As Republicans work to pitch their health care plan, House Speaker Paul Ryan said he can’t say how many people would lose coverage under the new legislation -- and that it will be “up to people” to decide whether they want to purchase coverage.
Asked in an interview with CBS’ “Face the Nation” approximately how many people will lose coverage if the American Health Care Act is passed, Ryan replied: “I can’t answer that question. It’s up to people.”
“Here’s the premise of your question. Are you going to stop mandating people buy health insurance,” Ryan said. “People are going to do what they want to do with their lives because we believe in individual freedom in this country.”
“So the question is: Are we providing a system where people have access to health insurance if they choose to do so?” he continued. “And the answer is yes. But are we going to have some nice-looking spreadsheet that says, ‘We, the government of the American—the United States, are going to make people buy something and therefore they’re all going to buy it’? No.”
Ryan said he believes the Congressional Budget Office’s assessment of the bill, which will be available before members vote on it, will find that some Americans will lose coverage.
“The one thing I’m certain will happen is CBO will say, ‘Well, gosh. Not as many people will get coverage,’” he said. “You know why? Because this isn’t a government mandate. This is not the government that makes you buy what we say you should buy and therefore the government thinks you’re all going to buy it.”
“So there’s no way you can compete with on paper a government mandate with coverage,” he continued. “What we are trying to achieve here is bringing down the cost of care, bringing down the cost of insurance not through government mandates and monopolies but by having more choice and competition.”
Still, Ryan promised there would be a “smooth transition” between the current system and the new system so people don’t feel like they’re having “the rug pulled out from under them.”
As for concern that health care premiums will rise higher under the new plan than they would have under Obamacare, Ryan said that may be true in the short term -- but that there’s a “transition” period that will be necessary before the new system works the way it’s designed to.
“There’s a transition. It takes a little while to get the states back in the game to regulate health insurance,” he said. “It takes a little while for risk pools to be set up in the states to cover people with preexisting conditions. It takes a little while for tax credits to be deployed so the guy waiting tables and getting $12 an hour can get health insurance. It takes some time to do that.”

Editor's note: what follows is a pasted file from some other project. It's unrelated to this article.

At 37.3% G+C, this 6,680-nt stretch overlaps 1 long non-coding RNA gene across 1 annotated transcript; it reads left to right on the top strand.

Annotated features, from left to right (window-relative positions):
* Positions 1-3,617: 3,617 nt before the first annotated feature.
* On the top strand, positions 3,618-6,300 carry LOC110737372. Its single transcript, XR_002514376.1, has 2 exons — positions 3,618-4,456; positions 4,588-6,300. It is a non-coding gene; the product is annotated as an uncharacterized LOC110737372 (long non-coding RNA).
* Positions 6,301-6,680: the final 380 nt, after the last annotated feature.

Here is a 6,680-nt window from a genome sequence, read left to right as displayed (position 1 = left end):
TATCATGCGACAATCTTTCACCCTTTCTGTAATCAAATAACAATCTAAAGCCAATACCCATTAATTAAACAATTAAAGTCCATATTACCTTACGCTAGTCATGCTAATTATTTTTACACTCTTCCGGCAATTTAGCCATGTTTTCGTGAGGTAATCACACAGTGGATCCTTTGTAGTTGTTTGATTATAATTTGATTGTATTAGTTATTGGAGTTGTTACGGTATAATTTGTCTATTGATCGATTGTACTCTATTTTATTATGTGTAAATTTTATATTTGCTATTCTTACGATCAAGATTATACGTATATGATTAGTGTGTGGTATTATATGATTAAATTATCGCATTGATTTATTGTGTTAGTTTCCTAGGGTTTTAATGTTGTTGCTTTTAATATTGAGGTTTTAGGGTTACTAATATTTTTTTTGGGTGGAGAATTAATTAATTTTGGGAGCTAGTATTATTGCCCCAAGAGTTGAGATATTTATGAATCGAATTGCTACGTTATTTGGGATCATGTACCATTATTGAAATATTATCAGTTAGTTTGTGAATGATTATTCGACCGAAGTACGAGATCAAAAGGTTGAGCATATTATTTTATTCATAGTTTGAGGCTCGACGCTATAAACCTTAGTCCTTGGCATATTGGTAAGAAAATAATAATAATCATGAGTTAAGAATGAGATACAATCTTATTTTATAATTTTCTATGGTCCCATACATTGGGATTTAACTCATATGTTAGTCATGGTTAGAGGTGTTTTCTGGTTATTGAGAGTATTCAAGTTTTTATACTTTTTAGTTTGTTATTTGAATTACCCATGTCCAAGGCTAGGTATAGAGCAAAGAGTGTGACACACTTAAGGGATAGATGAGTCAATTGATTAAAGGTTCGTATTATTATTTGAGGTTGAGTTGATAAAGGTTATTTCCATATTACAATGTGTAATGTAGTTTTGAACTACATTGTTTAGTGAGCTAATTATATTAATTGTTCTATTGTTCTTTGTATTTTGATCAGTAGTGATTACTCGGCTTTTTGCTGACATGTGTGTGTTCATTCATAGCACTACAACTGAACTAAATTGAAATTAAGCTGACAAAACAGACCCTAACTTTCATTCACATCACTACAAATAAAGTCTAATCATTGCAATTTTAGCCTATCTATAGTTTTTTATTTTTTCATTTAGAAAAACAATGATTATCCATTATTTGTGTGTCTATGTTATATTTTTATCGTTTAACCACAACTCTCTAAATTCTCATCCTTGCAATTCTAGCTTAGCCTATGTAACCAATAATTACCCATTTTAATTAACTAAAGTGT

Asked about the “awful” reaction to the bill’s rollout -- and the groups ranging from the AARP to the American Medical Association who oppose it -- Ryan said people are comparing the bill to Obamacare, which isn’t a fair comparison.
“I think the reaction is everybody wants to compare this to Obamacare, as if they can keep these guarantees going, as if we’re going to have Obamacare plans and we’re just going to finance it a different way,” he said. “This is repealing and replacing Obamacare. So this first part is very, very important. It repeals entire fiscal pieces of the law and replaces it with a patient-centered system.”
He added that there’s no way there will be a unanimous consensus among his “wide, big tent party” on how to structure an Obamacare replacement -- but that the party has an “obligation” to do something to fix the current health care system.
“Everybody doesn’t get what they want. But we’re getting much better policy here. Let me put it this way: Obamacare is collapsing,” he said. “If we just did nothing, washed our hands of the situation, we would see a further collapse of the health insurance markets. So we feel an obligation to step in front of that collapse and replace this law with one that works, that has more freedom. Some people would like it to be done a little bit differently.”
Ryan said President Donald Trump has been “tremendously helpful” in the process of rolling out and pitching the legislation, and that he’s “fully engaged and fully committed” to the issue.
“He’s been extremely engaged with various members of Congress. I talk to him constantly on this,” he said, calling it a “very good collaboration.”
Ryan did have one warning for his fellow Republicans: Asked whether he agrees with Mr. Trump that the 2018 midterms will be a “bloodbath” for Republicans if they don’t pass health care reform, Ryan said the president is correct.
“I do believe that if we don’t keep our word to the people who sent us here, yeah,” he said. “Look. The most important thing for a person like myself who runs for office and tells the people we’re asking to hire us, ‘This is what I’ll do if I get elected.’ And then if you don’t do that, you’re breaking your word.”